In designer Michaela Scherrer's Pasadena, California, house, white is the only paint shade welcome, and the guest suite comes with the ultimate minimalist spa bath—ancient Greek-style sunken bathtub included. Michaela is a member of the Remodelista Architect/Designer Directory and we got to know her when we photographed her surpassingly calm quarters for the Remodelista book. Her style is meditative but far from monastic: she's a master at using textural materials and layering pale tones (she mixes all of her own paints and tests them directly on the walls). "Living with all white doesn't take a lot of discipline," she says, referring not just to her walls but her objects. "If you have different colors and things are in disarray, it's obvious. If you have one color and things are in disarray, it just looks artistic."
Photographs by Matthew Williams for Remodelista.
Above: The guest room has a wall of custom MDF cabinets built around the window—"the window seemed very lonely in the corner and needed something around it. The cabinets also created a nice ledge." The doors have pencil edges and magnetic closures; they offer enough storage that nothing needs to be left in the open except by choice. The chair is a design of unknown heritage that Michaela modified—"I pulled off the back bar, lowered the seat, and then recovered it in white leather." The pouf is by Dosa.
Above: The desk is the Pyramid Table, a vintage piece by Dutch designer Wim Rietveld, son of architect and designer Gerrit Rietveld of the De Stijl movement.
Above: Initially designed for a show house, the bed is covered with a white leather blanket stitched from Italian hides. Leather, Michaela points out, is relatively animal proof: it can be sponged off when her dogs leave paw prints and resists her cat's claws. The wall art is one of Michaela's mood boards (learn more about her technique and materials in our recent DIY Pinboards post).
Above: A silvery bedside vignette—the low metal table is a Cassina design that Michaela has had for years; the sconce is by New York designer David Weeks. A metallic tote hangs on the wall.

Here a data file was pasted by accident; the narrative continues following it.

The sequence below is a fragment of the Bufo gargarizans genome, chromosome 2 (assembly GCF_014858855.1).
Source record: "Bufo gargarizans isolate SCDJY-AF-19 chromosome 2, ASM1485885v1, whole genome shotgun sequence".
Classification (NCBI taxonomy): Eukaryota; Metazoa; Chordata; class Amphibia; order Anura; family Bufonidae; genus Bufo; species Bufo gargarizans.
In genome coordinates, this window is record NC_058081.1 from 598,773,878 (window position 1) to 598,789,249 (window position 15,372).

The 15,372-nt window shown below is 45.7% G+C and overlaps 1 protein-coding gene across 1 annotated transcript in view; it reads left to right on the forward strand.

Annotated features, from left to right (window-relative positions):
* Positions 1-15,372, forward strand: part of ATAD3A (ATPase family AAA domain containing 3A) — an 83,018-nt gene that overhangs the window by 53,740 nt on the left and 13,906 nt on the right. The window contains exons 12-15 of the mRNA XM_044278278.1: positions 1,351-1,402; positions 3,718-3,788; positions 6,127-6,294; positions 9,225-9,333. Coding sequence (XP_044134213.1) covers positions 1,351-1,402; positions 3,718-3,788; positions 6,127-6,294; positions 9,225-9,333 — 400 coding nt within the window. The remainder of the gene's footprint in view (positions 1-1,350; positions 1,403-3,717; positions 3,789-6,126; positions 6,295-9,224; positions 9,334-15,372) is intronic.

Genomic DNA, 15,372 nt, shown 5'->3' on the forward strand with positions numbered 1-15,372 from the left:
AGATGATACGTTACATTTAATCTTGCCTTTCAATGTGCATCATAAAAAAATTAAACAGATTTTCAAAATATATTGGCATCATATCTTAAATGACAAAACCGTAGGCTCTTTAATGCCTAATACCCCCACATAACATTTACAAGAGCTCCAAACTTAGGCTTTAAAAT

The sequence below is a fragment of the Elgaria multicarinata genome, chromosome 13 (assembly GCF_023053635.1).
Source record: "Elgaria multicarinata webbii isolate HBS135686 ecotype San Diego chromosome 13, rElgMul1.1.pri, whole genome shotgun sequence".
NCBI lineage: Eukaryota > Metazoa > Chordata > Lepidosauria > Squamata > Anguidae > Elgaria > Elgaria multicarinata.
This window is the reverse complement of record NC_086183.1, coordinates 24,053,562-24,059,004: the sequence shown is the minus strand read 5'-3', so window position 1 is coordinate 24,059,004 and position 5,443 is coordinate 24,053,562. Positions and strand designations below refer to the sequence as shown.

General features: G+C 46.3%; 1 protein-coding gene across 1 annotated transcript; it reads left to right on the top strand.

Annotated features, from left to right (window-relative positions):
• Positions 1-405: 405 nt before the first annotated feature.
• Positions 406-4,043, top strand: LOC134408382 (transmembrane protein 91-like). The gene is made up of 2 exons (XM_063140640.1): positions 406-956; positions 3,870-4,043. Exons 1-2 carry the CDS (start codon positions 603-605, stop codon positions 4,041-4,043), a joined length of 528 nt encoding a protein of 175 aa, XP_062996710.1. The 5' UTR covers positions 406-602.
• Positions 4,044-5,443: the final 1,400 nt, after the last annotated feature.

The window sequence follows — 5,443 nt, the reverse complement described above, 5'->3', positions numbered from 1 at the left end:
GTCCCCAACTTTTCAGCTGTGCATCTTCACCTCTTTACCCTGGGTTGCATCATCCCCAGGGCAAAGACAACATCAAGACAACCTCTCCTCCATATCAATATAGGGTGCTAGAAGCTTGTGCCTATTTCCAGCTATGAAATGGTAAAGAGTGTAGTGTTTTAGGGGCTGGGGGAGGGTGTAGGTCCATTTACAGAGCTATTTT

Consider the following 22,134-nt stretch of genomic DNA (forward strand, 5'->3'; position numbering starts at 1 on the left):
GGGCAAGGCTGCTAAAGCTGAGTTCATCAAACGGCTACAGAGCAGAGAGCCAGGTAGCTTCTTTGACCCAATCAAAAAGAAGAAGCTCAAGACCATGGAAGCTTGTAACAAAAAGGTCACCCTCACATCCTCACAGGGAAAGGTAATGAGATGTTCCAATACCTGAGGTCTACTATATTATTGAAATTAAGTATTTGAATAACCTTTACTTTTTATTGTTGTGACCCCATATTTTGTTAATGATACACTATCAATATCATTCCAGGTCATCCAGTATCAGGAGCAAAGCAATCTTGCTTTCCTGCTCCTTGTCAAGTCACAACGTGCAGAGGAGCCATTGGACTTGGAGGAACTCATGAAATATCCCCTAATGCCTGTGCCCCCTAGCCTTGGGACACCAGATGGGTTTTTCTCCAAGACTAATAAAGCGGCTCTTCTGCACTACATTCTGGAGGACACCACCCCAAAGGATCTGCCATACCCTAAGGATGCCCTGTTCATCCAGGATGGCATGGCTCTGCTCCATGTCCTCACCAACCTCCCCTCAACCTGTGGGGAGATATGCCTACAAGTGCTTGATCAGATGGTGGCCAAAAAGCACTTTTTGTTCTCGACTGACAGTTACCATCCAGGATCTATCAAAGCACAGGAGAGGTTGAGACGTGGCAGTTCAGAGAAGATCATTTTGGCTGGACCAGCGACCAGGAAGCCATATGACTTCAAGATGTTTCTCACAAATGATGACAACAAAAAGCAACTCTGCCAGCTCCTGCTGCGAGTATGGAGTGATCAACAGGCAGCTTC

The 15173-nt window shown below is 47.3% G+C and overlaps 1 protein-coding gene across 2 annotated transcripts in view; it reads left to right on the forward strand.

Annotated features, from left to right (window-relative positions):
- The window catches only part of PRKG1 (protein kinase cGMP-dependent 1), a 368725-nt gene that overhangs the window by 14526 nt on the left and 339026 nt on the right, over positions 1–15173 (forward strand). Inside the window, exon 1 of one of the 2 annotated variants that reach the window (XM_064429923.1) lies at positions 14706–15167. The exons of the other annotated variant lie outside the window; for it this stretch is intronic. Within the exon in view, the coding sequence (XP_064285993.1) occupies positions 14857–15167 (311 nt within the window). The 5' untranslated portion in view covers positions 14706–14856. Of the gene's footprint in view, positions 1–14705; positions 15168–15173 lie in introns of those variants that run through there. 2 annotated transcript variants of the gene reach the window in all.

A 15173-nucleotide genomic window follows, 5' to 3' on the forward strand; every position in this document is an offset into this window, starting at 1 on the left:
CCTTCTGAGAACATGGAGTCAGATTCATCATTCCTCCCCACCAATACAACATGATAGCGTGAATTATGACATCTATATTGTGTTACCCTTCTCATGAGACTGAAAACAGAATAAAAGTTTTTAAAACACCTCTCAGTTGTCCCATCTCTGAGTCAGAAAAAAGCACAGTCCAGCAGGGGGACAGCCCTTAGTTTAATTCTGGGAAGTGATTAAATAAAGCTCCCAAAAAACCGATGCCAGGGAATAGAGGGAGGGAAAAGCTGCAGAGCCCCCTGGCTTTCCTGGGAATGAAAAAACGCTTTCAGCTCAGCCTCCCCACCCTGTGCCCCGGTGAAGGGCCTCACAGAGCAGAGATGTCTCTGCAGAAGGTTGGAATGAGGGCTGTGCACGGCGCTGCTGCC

Above: Michaela gutted the original bathroom—an ornate French design—and created the ultimate minimalist spa bath. To get the desired shade for the room, she mixed a pastel white base from Fine Paints of Europe with black, umber, and yellow pigments, a process that takes many trials. "I wanted a nuanced cool white," she says. "But if I'm in a hurry, I use Decorator's White from Benjamin Moore." What looks like a niche above the sink is a piece of mirror inset into the wall.
Above: The sink is by Como and is made of a stone resin; the fixtures are Vola designs in matte steel.
Above: The room's most arresting feature is its tub made of cast concrete tinted to "look like aged stone" and detailed with Vola fixtures. Inspired by a sunken bathtub in ancient Crete that Michaela spotted on a postcard, it has a square opening, but extends for an additional 18 inches under the floor, so that the bather's legs are partly subterranean. To get the design exactly as she envisioned it, Michaela sat down in the dirt when the room was a construction site and figured out the dimensions. "I didn't want it to feel like a big hole in the room," she says. "I wanted to keep the tub as minimal as possible while still being practical. The Greek one was submerged as well. It was a sliver in the floor."
To see the rest of the house, go to pages 150-161 of the Remodelista book. Also have a look at our Designer Visit with Michaela Scherrer. Looking for the right shade of white for an exterior? On Gardenista, see 10 Easy Pieces: Architects White Exterior Paint Picks.